Chart courtesy of @kikkerlaika
Regression is a dangerous word.
That’s especially true because with the increase in the popularity of measures like PDO, fans have become prone to yell the term in a (figurative) crowded theatre and then run away. Regression is the beginning of the discussion, not the end. Teams don’t all regress to the same values, or at the same rate. Basically, tread with caution.
I wrote about the Edmonton Oilers, the Chicago Cubs and an imbalanced draft strategy over at Hockey Graphs. You can read that here.
Corsi has a lot of flaws. First of all, it’s not an accurate measure of possession. Corsi is just shot attempts, so it doesn’t actually measure how often a team has the puck on its stick, or its time in the offensive zone, or any other useful metric like that. Second, all shots aren’t created equal. Corsi treats a feeble wrister from the point with no traffic in front the same as a point-blank one-timer in front. Finally, it doesn’t take into account compete level or chemistry. I’m not sure why people try and use Corsi to evaluate teams.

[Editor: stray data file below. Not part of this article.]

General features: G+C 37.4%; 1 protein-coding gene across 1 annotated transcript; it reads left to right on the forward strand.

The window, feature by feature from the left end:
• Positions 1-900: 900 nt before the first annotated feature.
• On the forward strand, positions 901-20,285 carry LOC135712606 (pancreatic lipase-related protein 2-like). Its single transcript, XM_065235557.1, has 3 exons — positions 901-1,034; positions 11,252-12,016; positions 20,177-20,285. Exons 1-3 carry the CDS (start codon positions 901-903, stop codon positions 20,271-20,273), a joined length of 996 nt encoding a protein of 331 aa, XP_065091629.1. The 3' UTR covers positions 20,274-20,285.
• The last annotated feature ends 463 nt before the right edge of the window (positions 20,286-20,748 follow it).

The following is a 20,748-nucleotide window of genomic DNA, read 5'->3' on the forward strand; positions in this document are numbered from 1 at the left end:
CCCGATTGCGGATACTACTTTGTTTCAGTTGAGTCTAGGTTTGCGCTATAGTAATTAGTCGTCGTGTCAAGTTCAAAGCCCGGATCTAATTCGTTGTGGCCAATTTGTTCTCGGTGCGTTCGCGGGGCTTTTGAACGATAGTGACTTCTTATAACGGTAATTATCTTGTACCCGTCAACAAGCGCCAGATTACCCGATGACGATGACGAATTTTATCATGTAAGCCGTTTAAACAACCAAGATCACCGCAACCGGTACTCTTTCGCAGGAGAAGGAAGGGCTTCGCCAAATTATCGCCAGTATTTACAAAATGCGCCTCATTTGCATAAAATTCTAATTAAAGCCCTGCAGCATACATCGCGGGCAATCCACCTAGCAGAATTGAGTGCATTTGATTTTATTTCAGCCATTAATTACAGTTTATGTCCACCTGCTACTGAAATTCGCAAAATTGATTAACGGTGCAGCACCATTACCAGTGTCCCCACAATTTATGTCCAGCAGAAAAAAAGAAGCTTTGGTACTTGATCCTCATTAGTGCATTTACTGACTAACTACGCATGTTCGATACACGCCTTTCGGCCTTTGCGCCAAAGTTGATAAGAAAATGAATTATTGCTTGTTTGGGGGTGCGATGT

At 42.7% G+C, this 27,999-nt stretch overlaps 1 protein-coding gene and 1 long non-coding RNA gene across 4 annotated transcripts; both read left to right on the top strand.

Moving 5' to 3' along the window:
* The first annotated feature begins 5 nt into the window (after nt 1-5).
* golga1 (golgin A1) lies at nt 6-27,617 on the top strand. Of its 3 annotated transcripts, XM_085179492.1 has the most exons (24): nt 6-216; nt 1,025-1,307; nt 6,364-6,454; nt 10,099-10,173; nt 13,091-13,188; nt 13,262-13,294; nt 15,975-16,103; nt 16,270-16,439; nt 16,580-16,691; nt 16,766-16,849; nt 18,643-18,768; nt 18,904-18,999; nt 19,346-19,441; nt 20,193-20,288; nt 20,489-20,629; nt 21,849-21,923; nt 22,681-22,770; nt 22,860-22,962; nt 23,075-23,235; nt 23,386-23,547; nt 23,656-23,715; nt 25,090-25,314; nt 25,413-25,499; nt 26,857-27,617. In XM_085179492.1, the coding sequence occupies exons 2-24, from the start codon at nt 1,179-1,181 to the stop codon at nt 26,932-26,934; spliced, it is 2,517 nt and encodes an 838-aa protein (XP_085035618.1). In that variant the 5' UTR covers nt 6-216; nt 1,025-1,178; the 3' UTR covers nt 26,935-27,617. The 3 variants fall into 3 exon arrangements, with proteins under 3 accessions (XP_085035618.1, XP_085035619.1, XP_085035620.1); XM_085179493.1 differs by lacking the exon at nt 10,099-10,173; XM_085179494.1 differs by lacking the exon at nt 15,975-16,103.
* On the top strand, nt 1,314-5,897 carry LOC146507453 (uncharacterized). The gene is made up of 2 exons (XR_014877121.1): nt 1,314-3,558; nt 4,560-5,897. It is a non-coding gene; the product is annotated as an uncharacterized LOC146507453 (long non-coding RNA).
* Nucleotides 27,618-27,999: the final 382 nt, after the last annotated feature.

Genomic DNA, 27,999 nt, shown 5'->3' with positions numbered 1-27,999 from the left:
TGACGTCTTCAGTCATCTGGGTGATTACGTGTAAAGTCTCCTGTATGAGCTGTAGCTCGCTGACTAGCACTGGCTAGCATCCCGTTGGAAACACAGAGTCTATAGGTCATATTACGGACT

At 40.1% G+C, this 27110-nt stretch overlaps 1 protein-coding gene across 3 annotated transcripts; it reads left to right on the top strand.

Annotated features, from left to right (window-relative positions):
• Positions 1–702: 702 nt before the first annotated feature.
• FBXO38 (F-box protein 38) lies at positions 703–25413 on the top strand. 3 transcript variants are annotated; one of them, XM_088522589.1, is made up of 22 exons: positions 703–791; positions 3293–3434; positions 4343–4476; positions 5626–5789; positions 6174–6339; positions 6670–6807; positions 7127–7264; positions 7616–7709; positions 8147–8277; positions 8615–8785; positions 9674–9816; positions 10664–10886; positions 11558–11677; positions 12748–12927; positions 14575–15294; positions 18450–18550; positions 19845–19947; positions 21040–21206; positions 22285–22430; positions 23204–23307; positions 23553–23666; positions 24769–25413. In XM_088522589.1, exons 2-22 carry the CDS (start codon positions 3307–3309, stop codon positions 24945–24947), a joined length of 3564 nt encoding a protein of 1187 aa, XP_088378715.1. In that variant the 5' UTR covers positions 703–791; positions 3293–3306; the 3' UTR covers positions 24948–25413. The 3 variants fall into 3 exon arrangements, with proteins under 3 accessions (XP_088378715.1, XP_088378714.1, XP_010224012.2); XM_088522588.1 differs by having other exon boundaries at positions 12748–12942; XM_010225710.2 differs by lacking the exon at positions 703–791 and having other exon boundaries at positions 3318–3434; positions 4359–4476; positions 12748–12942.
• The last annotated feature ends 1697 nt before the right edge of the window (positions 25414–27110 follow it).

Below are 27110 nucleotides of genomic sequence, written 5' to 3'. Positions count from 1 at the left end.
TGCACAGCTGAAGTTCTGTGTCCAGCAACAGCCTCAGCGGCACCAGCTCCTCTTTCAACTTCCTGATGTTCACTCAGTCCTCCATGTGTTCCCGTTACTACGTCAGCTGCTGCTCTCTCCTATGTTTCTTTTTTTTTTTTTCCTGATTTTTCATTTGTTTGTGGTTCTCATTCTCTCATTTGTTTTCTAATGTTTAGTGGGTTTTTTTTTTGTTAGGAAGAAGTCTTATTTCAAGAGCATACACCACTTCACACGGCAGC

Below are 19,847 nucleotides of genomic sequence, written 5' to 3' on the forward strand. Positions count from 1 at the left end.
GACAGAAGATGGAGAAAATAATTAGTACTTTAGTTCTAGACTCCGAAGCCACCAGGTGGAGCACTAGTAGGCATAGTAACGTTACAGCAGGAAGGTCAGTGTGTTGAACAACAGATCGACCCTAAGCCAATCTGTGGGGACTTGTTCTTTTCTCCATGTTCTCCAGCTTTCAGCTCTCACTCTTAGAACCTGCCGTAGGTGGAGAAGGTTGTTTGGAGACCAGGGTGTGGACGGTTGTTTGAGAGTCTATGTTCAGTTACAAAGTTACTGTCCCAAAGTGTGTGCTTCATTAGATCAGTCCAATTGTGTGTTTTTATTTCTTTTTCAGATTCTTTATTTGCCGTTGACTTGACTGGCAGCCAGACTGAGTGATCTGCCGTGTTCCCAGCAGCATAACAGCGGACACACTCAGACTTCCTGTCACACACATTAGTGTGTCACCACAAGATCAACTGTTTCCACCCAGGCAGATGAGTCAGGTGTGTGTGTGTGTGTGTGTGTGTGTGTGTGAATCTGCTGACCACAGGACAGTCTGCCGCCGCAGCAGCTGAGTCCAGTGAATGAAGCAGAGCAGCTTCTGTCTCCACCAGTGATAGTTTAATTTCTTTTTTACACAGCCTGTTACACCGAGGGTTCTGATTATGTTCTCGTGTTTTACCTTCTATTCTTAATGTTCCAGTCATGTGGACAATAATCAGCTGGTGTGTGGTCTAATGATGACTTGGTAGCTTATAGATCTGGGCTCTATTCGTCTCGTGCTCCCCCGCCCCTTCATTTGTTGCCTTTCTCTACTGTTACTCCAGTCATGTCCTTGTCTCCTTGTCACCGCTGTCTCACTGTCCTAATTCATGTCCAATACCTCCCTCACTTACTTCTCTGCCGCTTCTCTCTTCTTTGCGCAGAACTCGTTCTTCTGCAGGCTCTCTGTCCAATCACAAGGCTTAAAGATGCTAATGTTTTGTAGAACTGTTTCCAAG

I have come up with a far superior way to evaluate them. I called it Inceptum. Inceptum is a little difficult to explain, but the important thing is that it does a good job at predicting what will happen for the rest of the season. So if you want to know whether the team you support is as good as (or better than) its record, don’t look at goal differential, don’t look at Corsi — which isn’t even real possession — look at Inceptum, which has been shown to do a better job of predicting the results from the rest of the year than any box-score measures.
Goal differential after 10 games, for example, explains 23% of the variance in end of season goal differential, while Inceptum explains 32%! My metric is certainly not perfect, and one always has to take into account contextual factors and the eye test — luck plays a big role as well — but it’s one of the best evaluative tools we now have.